VIA Metropolitan Transit has released a commissioned study showing a $1.3 billion economic impact along the routes of its proposed streetcar system. Those opposed to the street car system say the transit authority is paying for exactly what they want to hear.
The economic impact study commissioned by the SABÉR Institute at St. Mary’s University and the Hispanic Chamber of Commerce predicts a multi-billion dollar return on investment over 25 years through VIA’s initial $280 million.
SABÉR Chief Economist Steve Niven, who conducted the study, said it was drawn off cities like Portland, Oregon.
“They’ve seen it be sort of a connective tissue between those areas, and they’ve seen areas that have had a hard time starting to develop, even though areas not to far from it were developing, start to grow,” Niven said.
The study estimates there will be about 8,500 new jobs and also predicts the streetcar will attract 7 million sq. ft. of new development that would generate $265 million in tax revenue. Construction of the system would create 4,080 jobs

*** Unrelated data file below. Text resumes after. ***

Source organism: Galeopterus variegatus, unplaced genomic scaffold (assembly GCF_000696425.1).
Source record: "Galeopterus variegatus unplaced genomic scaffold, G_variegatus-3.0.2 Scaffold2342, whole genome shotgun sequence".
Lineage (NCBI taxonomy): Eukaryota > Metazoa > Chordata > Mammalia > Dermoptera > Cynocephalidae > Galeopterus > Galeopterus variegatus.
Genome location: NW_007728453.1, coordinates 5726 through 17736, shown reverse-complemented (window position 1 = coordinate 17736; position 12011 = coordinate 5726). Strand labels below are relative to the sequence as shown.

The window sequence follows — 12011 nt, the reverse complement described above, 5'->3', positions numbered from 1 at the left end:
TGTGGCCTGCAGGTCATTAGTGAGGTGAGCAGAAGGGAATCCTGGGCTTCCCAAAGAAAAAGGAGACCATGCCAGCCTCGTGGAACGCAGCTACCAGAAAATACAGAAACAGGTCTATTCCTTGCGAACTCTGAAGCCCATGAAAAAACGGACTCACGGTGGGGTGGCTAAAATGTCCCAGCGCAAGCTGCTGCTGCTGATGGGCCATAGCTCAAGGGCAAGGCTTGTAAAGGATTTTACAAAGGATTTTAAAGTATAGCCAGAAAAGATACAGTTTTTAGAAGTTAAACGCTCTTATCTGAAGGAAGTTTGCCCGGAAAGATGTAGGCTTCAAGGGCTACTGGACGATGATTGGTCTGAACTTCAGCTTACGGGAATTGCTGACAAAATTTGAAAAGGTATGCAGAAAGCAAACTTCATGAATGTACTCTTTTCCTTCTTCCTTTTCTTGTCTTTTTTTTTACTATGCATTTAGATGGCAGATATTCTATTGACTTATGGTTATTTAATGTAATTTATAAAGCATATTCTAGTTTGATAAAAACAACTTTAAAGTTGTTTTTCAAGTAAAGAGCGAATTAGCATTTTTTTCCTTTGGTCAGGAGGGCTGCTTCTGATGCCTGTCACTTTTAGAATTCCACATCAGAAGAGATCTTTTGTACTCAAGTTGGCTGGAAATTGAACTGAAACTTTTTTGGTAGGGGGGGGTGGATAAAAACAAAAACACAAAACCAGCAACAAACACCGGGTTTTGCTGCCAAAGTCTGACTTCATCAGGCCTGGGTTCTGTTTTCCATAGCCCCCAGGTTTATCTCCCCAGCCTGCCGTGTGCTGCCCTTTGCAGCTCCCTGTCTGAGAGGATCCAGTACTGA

VIA CEO Jeffery Ardnt said those numbers are conservative.
“These numbers are, in fact, half of the number of what would be generated that if you compared us to some of the successful cities that implemented street car," Ardnt said. "So we reduced the impacts by 50%.”
Opponents like Jeff Judson with the Streetcar Vote Coalition are skeptical. He said anything VIA can do with streetcars can do with busses for a fraction of the cost.
“We have economic development with no street and subsidies here in San Antonio. In Portland they had no development in a streetcar and the [surrounding] development didn’t start until they started subsidizing it,” Judson said.
The coalition said since the report only cites six downtown stakeholders it does not represent the interest of San Antonio citizens.